None of this changes Paul’s words in Romans. Nothing ever will. No matter how much we debate the topic in this country of whether homosexuality is a sin or not, God’s words in Romans (and many other places) will never change. You can change the laws in the country, you can even put people in jail or sue them for speaking the Truth or taking a stand for their beliefs, but even if Heaven and Earth pass away, God’s words will never pass away (Luke 21:33).

Sunday with The World State by G K Chesterton :: Poem

I think it has literally taken me a few years to adjust to Sunday being a work day, and I have grown to absolutely love late Sunday afternoons after all the services and meetings are over. It’s one of those few times during the week I get (usually) a few quiet uninterrupted hours to spend with Deborah watching a game or to read. A while back on the recommendation from Piper on the Role of Poetry in the Christian Life I picked up the book A Sacrifice of Praise, An Anthology of Christian Poetry in English from Caedmon to the Mid-Twentieth Century (yes, I seem to just find books with long titles). I came across this poem by Chesterton, with a short title, called The World State I thought I would share below.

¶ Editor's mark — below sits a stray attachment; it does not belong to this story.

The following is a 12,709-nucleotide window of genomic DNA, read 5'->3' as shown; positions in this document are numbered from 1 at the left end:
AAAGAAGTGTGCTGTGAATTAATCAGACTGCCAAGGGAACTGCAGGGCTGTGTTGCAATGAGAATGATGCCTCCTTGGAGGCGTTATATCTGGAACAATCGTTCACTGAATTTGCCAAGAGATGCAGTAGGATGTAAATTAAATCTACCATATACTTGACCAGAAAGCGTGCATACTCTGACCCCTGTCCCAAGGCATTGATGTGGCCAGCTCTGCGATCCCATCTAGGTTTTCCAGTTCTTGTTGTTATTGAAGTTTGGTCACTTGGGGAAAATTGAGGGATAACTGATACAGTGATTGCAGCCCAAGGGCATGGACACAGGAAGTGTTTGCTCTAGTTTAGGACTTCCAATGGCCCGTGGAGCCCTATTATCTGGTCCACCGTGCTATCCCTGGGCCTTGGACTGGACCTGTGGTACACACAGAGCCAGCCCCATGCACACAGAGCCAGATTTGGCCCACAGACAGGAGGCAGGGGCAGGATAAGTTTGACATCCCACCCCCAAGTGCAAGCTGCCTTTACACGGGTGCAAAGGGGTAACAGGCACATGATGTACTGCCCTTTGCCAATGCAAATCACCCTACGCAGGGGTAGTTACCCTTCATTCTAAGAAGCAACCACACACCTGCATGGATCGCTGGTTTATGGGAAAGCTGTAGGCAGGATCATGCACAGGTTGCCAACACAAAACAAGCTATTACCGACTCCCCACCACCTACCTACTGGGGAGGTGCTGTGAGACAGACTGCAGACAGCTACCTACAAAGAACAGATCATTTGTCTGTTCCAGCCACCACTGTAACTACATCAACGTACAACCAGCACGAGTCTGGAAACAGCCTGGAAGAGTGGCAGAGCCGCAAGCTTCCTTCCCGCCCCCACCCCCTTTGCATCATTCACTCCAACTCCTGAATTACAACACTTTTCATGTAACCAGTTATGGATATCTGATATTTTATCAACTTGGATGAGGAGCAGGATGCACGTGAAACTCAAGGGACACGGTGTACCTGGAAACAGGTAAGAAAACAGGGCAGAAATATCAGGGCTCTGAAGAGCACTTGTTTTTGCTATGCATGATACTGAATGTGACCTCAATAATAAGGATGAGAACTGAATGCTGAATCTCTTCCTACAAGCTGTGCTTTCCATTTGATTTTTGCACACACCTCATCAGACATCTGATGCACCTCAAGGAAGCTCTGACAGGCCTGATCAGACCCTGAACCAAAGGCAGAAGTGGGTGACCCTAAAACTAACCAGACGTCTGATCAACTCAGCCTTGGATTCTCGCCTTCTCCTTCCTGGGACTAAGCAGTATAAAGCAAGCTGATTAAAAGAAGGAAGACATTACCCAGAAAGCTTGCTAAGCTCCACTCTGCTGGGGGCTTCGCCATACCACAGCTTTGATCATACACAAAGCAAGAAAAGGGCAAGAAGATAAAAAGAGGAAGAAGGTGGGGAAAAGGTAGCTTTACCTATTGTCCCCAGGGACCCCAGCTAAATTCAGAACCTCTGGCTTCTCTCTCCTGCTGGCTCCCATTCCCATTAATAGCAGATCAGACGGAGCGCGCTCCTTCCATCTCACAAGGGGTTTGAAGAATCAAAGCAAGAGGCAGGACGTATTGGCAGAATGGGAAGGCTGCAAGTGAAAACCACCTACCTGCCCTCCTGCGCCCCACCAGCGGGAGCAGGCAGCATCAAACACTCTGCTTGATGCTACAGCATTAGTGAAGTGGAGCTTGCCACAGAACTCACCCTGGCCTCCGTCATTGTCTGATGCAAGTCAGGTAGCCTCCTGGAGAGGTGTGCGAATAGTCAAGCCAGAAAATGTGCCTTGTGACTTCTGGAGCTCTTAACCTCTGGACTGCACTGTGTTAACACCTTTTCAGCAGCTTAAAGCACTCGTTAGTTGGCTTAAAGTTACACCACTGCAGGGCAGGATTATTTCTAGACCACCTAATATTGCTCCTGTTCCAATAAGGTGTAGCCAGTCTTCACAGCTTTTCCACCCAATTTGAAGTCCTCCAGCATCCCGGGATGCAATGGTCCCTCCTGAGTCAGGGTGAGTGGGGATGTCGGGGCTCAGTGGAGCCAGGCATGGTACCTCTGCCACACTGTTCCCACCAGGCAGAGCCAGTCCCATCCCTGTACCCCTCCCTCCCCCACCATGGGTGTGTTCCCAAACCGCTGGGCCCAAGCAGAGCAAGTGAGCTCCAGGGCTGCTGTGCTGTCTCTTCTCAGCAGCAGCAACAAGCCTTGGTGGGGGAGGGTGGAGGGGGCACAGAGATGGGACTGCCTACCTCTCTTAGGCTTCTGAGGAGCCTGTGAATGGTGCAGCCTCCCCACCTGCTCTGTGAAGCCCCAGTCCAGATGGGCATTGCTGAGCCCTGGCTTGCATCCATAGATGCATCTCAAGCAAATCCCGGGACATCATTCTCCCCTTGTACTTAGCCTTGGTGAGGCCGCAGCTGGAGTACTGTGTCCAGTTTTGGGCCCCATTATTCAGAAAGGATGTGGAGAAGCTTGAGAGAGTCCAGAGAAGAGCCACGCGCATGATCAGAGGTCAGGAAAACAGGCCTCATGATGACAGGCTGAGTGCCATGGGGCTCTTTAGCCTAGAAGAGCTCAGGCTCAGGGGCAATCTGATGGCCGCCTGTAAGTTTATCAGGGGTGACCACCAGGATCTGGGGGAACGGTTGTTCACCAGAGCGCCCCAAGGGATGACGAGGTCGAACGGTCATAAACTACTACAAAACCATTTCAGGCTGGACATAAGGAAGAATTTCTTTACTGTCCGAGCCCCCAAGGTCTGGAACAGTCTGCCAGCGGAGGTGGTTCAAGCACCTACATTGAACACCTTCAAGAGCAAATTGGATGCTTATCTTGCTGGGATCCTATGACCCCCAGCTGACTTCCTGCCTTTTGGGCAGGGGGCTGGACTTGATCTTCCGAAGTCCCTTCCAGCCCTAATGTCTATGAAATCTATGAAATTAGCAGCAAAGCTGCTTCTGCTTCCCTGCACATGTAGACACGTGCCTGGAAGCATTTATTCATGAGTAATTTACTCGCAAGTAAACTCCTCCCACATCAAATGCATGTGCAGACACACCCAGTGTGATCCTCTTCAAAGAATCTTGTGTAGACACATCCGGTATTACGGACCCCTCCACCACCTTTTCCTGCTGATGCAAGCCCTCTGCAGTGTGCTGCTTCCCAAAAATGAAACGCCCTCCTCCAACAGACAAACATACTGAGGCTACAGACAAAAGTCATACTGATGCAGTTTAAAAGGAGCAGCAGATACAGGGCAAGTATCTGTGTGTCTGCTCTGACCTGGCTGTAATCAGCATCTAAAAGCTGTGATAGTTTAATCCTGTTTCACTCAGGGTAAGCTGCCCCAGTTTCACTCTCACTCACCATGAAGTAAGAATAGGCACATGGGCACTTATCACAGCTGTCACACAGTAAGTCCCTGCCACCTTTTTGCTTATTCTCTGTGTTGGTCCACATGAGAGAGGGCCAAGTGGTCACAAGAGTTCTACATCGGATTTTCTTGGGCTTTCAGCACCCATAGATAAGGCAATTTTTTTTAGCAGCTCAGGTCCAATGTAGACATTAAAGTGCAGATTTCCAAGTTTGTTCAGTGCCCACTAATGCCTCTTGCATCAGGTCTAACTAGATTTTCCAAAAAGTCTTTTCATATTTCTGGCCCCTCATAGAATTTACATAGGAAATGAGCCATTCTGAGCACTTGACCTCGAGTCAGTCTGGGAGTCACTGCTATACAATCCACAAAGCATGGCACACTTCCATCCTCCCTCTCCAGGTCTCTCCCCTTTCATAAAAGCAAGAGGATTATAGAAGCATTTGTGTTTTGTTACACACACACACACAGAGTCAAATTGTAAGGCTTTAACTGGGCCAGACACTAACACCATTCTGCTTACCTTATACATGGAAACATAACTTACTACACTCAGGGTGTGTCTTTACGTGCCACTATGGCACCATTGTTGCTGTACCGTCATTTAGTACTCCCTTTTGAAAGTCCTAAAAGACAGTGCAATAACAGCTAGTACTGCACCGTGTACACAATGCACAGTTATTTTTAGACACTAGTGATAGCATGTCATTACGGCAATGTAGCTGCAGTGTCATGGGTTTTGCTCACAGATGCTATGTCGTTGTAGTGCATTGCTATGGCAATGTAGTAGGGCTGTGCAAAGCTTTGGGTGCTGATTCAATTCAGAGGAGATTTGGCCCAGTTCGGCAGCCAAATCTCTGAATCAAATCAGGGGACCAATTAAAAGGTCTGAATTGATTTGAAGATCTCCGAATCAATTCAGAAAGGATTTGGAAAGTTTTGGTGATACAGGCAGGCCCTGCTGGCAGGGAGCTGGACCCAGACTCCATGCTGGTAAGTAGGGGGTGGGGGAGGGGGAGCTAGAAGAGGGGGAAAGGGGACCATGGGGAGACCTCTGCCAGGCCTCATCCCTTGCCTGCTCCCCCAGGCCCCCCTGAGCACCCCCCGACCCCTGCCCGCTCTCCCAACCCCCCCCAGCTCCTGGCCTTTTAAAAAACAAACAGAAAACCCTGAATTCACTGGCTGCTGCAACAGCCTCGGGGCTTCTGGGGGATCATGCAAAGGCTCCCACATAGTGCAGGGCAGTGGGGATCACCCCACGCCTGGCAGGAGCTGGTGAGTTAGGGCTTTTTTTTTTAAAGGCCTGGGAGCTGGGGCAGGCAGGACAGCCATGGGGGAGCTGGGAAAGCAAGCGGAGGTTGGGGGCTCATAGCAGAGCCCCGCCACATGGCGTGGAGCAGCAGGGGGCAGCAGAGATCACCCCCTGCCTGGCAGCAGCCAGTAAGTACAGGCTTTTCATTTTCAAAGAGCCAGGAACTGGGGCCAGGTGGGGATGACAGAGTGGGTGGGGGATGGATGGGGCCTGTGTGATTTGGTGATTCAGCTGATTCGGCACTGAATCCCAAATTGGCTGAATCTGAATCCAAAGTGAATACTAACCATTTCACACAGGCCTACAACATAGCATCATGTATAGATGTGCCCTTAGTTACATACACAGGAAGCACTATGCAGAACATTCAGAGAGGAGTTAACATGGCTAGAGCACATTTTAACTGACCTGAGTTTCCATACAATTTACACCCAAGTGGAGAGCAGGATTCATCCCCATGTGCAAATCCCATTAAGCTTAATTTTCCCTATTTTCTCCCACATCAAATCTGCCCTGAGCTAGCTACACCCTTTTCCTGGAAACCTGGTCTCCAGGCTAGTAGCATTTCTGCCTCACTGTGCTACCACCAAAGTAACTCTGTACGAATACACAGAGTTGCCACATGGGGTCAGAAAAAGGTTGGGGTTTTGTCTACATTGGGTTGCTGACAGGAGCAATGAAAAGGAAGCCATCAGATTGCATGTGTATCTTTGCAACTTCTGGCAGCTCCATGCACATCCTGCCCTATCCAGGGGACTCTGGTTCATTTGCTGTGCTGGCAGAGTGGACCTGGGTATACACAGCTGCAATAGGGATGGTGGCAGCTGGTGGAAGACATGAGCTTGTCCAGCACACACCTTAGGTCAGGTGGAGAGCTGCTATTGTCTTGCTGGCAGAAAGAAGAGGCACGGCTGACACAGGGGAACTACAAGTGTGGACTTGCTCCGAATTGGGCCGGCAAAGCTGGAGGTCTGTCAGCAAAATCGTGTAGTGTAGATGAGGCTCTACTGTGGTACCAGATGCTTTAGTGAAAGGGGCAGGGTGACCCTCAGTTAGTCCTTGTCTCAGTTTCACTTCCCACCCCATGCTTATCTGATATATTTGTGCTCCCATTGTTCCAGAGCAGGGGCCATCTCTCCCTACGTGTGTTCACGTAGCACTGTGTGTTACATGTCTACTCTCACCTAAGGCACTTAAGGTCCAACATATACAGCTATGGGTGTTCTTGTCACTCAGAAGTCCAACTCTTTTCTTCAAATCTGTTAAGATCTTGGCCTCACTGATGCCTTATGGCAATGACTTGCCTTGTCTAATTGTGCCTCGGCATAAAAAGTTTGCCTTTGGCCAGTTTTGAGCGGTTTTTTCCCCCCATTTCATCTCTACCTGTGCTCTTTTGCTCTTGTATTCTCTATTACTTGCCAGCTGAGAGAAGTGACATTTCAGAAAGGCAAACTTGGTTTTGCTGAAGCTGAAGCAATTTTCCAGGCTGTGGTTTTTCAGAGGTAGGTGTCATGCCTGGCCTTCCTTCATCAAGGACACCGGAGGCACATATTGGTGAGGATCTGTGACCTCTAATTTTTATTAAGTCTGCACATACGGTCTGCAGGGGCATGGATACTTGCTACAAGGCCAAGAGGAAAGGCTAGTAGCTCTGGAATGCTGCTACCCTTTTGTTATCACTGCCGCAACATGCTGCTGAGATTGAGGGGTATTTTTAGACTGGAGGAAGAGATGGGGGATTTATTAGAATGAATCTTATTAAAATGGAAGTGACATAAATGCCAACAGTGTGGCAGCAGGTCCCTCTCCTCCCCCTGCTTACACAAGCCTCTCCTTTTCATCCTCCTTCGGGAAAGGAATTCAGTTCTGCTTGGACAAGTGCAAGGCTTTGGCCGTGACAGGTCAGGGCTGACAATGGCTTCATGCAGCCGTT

The World State

Oh, how I love Humanity,
With love so pure and pringlish,
And how I hate the horrid French,
Who never will be English!

The International Idea,
The largest and the clearest,
Is welding all the nations now,
Except the one that’s nearest.

The compromise has long been known,
This scheme of partial pardons,
In ethical societies
And small suburban gardens—

The villas and the chapels where
I learned with little labour
The way to love my fellow-man
And hate my next-door neighbour.